Guess what? This is Magic. No one, no one, plays close to perfectly. When there are no cameras, it is real easy to rewrite history to cover up the painful truth: everyone makes tons of suboptimal plays. It’s easy to jump on players when they make their first big finish. After all, they don’t know that person, so they can attack them (and make themselves feel better about their own abilities). The only people who get it worse than rookies are women.


Jackie Lee played a helluva tournament, as I can attest to from getting to sit next to her so many times. She was able to face each of her mistakes and learn from them. As a result, she Top 8ed a 1,546-person Constructed tournament. How did you do? Remember, there is no trophy for “Most Delusional,” so if you play a big event and think you didn’t make tons of mistakes afterward, don’t expect one.

The fact Jackie is a woman is an obstacle she overcame—not because she was at a disadvantage physically or mentally, but because she had to deal with countless doubters and haters, who doubted her because she is a woman. Look at the responses to Jackie Lee games on camera, and compare those to the ones other competitors received. It’s always a matter of shades of gray, but it’s painfully obvious that some amount of the venomous responses she received were because she is woman. Heaven forbid not having that half of the population to feel superior to!

I am so #@!%ing proud of Jackie, Mary, and Melissa, I want to cry. When I am seventy, I am going to be telling my grandkids about this exact four-month stretch. This is not an exaggeration. These three women made more individual GP Top 8s than were made in the previous 15 years! Women are outperforming men, percentage-wise, for the first time ever! This is the beginnings of our Billie Jean King, our Jackie Robinson. It may not be long before the first woman Top 8s a Pro Tour. We are watching history happening right now, and just as with Billie Jean King and Jackie Robinson, there are going to be people hating on those pushing for progress.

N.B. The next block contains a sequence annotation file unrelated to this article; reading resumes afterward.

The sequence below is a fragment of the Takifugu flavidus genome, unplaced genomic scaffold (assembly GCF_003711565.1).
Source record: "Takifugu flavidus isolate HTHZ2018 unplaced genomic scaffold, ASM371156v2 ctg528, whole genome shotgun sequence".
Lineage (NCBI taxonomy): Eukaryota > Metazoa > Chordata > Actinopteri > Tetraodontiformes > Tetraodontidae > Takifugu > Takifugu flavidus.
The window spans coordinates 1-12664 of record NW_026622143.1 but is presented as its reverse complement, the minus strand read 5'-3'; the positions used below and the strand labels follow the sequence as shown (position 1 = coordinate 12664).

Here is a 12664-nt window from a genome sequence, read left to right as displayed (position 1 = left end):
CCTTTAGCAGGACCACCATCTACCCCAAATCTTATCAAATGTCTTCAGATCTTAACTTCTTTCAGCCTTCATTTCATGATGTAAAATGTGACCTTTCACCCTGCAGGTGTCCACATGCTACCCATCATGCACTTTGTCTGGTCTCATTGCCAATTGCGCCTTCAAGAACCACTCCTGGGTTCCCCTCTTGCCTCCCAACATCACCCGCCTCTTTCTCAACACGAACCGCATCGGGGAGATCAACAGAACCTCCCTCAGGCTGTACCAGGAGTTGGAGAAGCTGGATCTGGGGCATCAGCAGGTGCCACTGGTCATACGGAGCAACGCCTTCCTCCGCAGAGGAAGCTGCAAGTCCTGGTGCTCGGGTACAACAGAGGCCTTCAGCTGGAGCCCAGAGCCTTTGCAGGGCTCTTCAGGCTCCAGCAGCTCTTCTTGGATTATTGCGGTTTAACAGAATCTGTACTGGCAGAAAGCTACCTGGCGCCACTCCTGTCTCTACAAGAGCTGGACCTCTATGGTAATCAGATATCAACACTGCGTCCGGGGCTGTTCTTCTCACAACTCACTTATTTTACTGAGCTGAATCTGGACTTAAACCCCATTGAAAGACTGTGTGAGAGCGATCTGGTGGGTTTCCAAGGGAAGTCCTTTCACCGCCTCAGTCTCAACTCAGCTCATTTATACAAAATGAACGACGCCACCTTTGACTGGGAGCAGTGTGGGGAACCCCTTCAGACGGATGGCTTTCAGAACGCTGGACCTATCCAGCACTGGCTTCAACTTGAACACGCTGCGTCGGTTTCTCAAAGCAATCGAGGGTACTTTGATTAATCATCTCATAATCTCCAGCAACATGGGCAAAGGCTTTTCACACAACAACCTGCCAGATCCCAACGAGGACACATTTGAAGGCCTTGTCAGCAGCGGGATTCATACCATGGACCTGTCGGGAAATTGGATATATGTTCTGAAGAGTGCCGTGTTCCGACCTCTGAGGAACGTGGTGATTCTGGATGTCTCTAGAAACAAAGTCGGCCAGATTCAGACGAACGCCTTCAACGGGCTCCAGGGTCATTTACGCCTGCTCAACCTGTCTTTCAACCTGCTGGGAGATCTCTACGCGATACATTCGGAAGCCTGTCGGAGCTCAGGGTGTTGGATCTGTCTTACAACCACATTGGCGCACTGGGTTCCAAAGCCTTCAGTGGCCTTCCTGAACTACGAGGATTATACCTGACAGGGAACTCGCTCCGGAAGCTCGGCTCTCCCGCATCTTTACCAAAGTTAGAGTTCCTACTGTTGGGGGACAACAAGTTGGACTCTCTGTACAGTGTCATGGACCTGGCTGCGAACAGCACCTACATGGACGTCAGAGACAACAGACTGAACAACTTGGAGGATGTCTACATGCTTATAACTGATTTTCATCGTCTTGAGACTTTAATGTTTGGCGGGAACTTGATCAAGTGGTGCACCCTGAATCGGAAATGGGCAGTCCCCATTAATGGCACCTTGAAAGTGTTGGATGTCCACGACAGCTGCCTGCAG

Our community is at a crossroads. The floodgates have recently opened, and not everyone is going to be okay with this. Magic is a game filled with an awful lot of smart people with an awful lot of ego invested in convincing themselves how smart they are. A lot of these people are young men, and a number of them will have their feelings hurt by more slots being taken by women—something they will take as a personal affront when they don’t accomplish the same thing. One response is to lash out at those women and try to get them “back in line.”

Another response is to move the walls out of the way and free up admission to the clubhouse. Our culture is awesome, and the more people we can share it with, the better. The more perspectives we gain, the more life and love people want to share with us, the better. Inviting women in is great because there are tons of people who could bring so much good to this game…and half of them are women.

It isn’t about making the bar different for women or giving up anything that makes the game great. It is about minor changes in perception and behavior that make all the difference in the world.

For instance, sometimes players don’t realize when the language they are using is further perpetuating the underlying sexism of the culture. One of the worst examples of this is the use of “rape” slang. The use of rape terminology as slang for dominating someone hurts the effort to break down the barrier—and not because women are the only rape victims (in fact, at least 10-20 percent of rape victims are men). The problem is that it further perpetuates a language that takes the worst of human behavior and uses it to describe something “good.”